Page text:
• To add to what Mariana said, I also think it ties in to the idea of faux freedom but covertly reliquishing control. Many people play to relax, and it is relaxing because even though you have this open map, you are not having to make the big decisions that real life asks you to - you get limited choices (3 answers to a question, 4 endings to the game, it's all been decided by someone else.) And there is no real consquence to your choices - you can reboot if you need to. It is like being a kid - it's all a game! I don't know if there is a real theory out there for this, but that is my theory. – Francesca Turauskis 6 years ago
    • Video games can also make the player feel more confident. I know that when I beat a challenging boss or complete a level, I feel good about myself, though I don't know if that confidence translates into the real world. – S.A. Takacs 6 years ago
    • On the point of morality and emotionally-invested storylines as mentioned above, their also all the Telltale games that not only let you choose your actions but the way in which you converse with the characters as well. Those games make people reconsider their actions on a second play through. – Tyler McPherson 6 years ago
    • You should read "Reality is Broken" by Jane McGonigal. She may be a good source to draw from as you research and write. – AnnieVos 6 years ago
    • I will only play for the most part RPG games that A) have a good gameplay system and don't require me having to avoid being seen, and B) RPG games that have a beginning, middle, and end, in essence, a good story. This is probably why I tend to only play Square Enix video games. – Travis Kane 6 years ago
    • In addition to well-paced risk/reward systems, another compelling issue is player involvement. Video games allow the "audience" to participate in the story (usually) as the main protagonist in a way that passively watching television or movies does not allow. In a world where fan involvement is increasingly an aspect of entertainment, this is a powerful but often overlooked motivator. – Monique 6 years ago
    • This would be a good topic, that have been many studies conducted asking this very question (usually game developers doing it to see how they can hook players). – bbazemo2 6 years ago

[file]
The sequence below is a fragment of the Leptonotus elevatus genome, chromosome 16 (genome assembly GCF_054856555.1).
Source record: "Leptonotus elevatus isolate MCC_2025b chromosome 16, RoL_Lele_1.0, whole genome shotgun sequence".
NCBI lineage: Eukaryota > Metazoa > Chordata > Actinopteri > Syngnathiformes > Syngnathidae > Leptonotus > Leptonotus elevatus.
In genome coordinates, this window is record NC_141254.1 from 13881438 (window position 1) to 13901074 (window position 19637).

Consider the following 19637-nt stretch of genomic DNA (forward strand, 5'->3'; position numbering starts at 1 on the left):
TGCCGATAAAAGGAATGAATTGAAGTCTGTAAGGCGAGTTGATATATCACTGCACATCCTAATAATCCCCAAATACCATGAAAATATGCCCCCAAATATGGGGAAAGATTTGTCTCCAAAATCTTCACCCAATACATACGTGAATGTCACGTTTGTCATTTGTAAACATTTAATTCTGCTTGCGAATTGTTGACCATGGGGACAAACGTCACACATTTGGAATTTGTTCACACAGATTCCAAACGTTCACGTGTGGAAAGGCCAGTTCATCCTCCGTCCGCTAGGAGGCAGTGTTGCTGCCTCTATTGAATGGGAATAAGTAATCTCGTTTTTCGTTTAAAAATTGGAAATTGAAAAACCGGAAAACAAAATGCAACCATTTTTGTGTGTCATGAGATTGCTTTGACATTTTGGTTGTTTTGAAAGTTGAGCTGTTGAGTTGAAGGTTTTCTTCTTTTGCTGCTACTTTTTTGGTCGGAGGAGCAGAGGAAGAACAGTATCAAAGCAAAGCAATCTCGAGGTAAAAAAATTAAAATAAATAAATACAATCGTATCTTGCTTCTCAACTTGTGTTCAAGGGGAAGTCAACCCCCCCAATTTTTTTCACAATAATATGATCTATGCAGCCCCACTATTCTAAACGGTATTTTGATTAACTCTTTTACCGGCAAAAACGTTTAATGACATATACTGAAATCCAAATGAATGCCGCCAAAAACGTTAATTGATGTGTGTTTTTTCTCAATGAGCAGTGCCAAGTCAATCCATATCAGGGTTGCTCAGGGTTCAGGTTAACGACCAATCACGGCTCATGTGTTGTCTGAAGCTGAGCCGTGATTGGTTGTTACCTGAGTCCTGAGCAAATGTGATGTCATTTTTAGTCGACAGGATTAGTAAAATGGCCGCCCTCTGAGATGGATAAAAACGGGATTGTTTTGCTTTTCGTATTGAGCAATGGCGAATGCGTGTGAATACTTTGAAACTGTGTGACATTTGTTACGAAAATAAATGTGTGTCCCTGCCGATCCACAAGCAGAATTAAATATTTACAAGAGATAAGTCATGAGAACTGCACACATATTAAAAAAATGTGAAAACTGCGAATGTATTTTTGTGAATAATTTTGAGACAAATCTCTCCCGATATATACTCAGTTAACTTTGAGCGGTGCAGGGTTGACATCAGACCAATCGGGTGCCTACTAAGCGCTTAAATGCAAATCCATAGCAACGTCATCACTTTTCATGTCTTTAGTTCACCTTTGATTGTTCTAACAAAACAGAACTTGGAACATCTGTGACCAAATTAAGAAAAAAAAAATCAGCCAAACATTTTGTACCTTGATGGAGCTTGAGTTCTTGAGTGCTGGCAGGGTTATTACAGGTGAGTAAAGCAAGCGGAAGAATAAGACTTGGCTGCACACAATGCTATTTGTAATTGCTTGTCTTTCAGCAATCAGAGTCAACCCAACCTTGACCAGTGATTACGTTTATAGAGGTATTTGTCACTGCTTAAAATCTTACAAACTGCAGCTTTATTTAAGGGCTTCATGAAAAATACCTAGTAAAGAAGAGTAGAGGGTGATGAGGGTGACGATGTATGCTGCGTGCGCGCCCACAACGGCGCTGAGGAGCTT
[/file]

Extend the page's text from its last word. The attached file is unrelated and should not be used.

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    Latest Comments

    I appreciate your commentary. I would like to point out that I wrote this nearly six years ago, and, while you can definitely see the issues with those characters, you’re also disregarding the story arcs that *are* in the story. Regardless, a lot has changed in my own life from when I wrote this six years ago, so my opinion might be different from the person who wrote that initially. Still, thank you for your input.

    Love in Masashi Kishimoto’s Naruto

    Intriguing article. As a gamer/news writer for Zelda Informer, this makes me think more about why Naughty Dog did what they did with some of my other favorite games. It also makes me more grateful that franchises like Zelda are working to reinvent themselves without fading away. I feel like there is a bit of a line that can be followed and that some things about that line form more curves than straight paths.

    Naughty Dog Doin' it Right: How to Bring a Series to an End

    This was an interesting read! Thank you for this article.

    How has the Idea of "Family" Changed on Television since World War II?

    Interesting read, and well written!

    Superhero Live Action Shows: Conventions and Evolution